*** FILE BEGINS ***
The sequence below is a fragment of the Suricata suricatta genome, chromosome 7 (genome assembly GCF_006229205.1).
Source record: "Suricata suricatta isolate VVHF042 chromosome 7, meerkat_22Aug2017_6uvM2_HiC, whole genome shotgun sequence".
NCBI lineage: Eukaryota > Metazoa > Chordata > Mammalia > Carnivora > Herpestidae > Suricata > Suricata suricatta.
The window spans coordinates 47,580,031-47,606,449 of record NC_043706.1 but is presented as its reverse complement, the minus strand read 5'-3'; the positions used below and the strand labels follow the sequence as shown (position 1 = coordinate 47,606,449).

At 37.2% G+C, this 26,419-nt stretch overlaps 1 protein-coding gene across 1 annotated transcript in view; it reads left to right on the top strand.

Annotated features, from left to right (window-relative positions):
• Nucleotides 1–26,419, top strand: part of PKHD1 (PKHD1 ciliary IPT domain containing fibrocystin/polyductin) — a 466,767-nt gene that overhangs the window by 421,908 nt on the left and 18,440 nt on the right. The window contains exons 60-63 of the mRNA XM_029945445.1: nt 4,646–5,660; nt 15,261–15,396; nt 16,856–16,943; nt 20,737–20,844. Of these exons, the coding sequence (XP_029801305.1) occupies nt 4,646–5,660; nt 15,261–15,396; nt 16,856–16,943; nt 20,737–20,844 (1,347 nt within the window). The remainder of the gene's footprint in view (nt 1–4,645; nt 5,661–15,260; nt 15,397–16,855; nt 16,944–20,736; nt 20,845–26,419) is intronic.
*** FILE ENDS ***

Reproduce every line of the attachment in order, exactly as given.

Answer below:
The sequence below is a fragment of the Suricata suricatta genome, chromosome 7 (genome assembly GCF_006229205.1).
Source record: "Suricata suricatta isolate VVHF042 chromosome 7, meerkat_22Aug2017_6uvM2_HiC, whole genome shotgun sequence".
NCBI lineage: Eukaryota > Metazoa > Chordata > Mammalia > Carnivora > Herpestidae > Suricata > Suricata suricatta.
The window spans coordinates 47,580,031-47,606,449 of record NC_043706.1 but is presented as its reverse complement, the minus strand read 5'-3'; the positions used below and the strand labels follow the sequence as shown (position 1 = coordinate 47,606,449).

At 37.2% G+C, this 26,419-nt stretch overlaps 1 protein-coding gene across 1 annotated transcript in view; it reads left to right on the top strand.

Annotated features, from left to right (window-relative positions):
• Nucleotides 1–26,419, top strand: part of PKHD1 (PKHD1 ciliary IPT domain containing fibrocystin/polyductin) — a 466,767-nt gene that overhangs the window by 421,908 nt on the left and 18,440 nt on the right. The window contains exons 60-63 of the mRNA XM_029945445.1: nt 4,646–5,660; nt 15,261–15,396; nt 16,856–16,943; nt 20,737–20,844. Of these exons, the coding sequence (XP_029801305.1) occupies nt 4,646–5,660; nt 15,261–15,396; nt 16,856–16,943; nt 20,737–20,844 (1,347 nt within the window). The remainder of the gene's footprint in view (nt 1–4,645; nt 5,661–15,260; nt 15,397–16,855; nt 16,944–20,736; nt 20,845–26,419) is intronic.